With a name like Social Cindy, you would think I am a natural at networking, and you would be mostly right. I LOVE meeting people organically. What do I mean by that? I LOVE to say hi to people, to chat with them, and answer their questions.
When I still had a dog, I knew every other dog owner within a 5 mile radius. I would become to go to person for referrals because people trusted me and we were just chatting, friend to friend. I love that. I think I may have already mentioned this.
Here is what I know about networking meetings. I attend them, I mix and mingle, and I don’t go expecting to come away with a lead. Most of the business owner who are there attend them because they need more business. Although I wouldn’t mind getting a new piece of business, I don’t attend those meetings to simply recruit business, I attend because I want to get to know more people and because it’s a chance to have lunch with some really great people I might not see otherwise.
Even so, for some people, the idea of entering a room of strangers and making small talk is up there with having a root canal or spending a weekend with the in-laws. But done correctly it is an ideal way to broaden their network of potential customers.
Still, if you want people to know about your business, you need to get out and meet them. Before you make the attempt just know this. Rule number one, relax, enjoy and don’t get too hung up on the whole making a sale idea. Instead prepare for a great experience by following a few simple tips.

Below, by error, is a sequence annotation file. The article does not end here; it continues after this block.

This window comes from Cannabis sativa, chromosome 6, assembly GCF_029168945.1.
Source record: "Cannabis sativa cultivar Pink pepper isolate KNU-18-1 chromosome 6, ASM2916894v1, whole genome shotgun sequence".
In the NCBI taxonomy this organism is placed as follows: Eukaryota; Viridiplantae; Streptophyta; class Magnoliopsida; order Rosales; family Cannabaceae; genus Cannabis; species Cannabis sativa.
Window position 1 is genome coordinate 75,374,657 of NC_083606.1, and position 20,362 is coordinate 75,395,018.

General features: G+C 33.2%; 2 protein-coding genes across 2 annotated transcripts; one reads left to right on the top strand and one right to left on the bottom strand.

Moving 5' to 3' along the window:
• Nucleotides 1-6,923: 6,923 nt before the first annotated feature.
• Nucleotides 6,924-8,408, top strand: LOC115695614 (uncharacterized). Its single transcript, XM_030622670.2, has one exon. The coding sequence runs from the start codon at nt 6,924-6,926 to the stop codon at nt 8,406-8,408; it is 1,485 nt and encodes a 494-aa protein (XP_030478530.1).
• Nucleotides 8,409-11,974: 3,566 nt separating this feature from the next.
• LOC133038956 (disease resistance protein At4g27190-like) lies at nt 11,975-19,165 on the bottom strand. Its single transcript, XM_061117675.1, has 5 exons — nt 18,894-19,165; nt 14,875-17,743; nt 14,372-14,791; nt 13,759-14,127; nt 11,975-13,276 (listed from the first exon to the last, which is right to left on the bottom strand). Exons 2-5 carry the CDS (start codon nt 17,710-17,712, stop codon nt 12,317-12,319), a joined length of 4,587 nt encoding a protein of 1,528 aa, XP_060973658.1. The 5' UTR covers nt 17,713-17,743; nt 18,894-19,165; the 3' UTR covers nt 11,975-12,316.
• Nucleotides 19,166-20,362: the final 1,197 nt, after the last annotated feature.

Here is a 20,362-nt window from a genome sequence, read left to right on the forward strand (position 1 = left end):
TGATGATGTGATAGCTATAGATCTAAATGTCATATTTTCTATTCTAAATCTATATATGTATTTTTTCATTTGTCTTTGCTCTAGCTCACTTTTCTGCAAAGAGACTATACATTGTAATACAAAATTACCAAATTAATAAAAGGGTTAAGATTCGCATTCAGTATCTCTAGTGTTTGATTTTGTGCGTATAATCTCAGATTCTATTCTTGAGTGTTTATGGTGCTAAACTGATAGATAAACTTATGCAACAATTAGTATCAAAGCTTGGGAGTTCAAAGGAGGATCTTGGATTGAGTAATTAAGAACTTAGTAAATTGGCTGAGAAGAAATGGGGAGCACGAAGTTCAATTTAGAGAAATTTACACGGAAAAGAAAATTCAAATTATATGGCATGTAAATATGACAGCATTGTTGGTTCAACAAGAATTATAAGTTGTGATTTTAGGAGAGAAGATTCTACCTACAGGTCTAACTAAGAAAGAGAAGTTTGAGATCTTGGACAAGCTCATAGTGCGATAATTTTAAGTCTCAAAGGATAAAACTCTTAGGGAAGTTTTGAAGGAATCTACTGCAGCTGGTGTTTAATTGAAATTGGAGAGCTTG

Research the various networking events in your area:
1. Make sure you’re going to an event that’s likely to help your business in some way. Attending on a regular basis is the best option, in order to create an ongoing impression. Keep an eye out for any major industry trade events that may offer free entrance for the day without having to pay for a full conference entry.
2. Create a compelling “elevator pitch”
Be prepared to tell someone what your business does and why it matters in 30 seconds or less. Even better? Figure out a 10-second overview that makes someone want to ask more about it. Know your business “unique selling point,” own it, and be prepared to explain it again and again.
3. Create a lasting connection
First, remember it’s not a sales pitch or a sales event. This is about creating connections with other small business leaders and the larger business ecosystem and network.
4. Don’t be afraid of your competition
If you have a good product, your are honest, and you charge a fair price, then be proud, shake hands with your competition and know there’s usually a market for what you both have to offer. Most people make a purchasing decision based upon whether or not they like the person they are considering hiring or buying from, not on just the product or service alone. Some people are going to like you better, and some are not.
That said, if you feel that you’ve had a great conversation, never hesitate to drop that person a quick, professional email and if they indicated interest, do end that note with a call to action – whether that’s a visit to your website, a trial of a product, or even an interesting article in the press about a topic you discussed.
Finally, remember that each and every small business networking event offers a great opportunity to actually meet, face-to-face, those people who may become useful in one way or another to your business. It’s a great way to put a face to a business and build the like, know and trust factor.
Now get out there and mingle!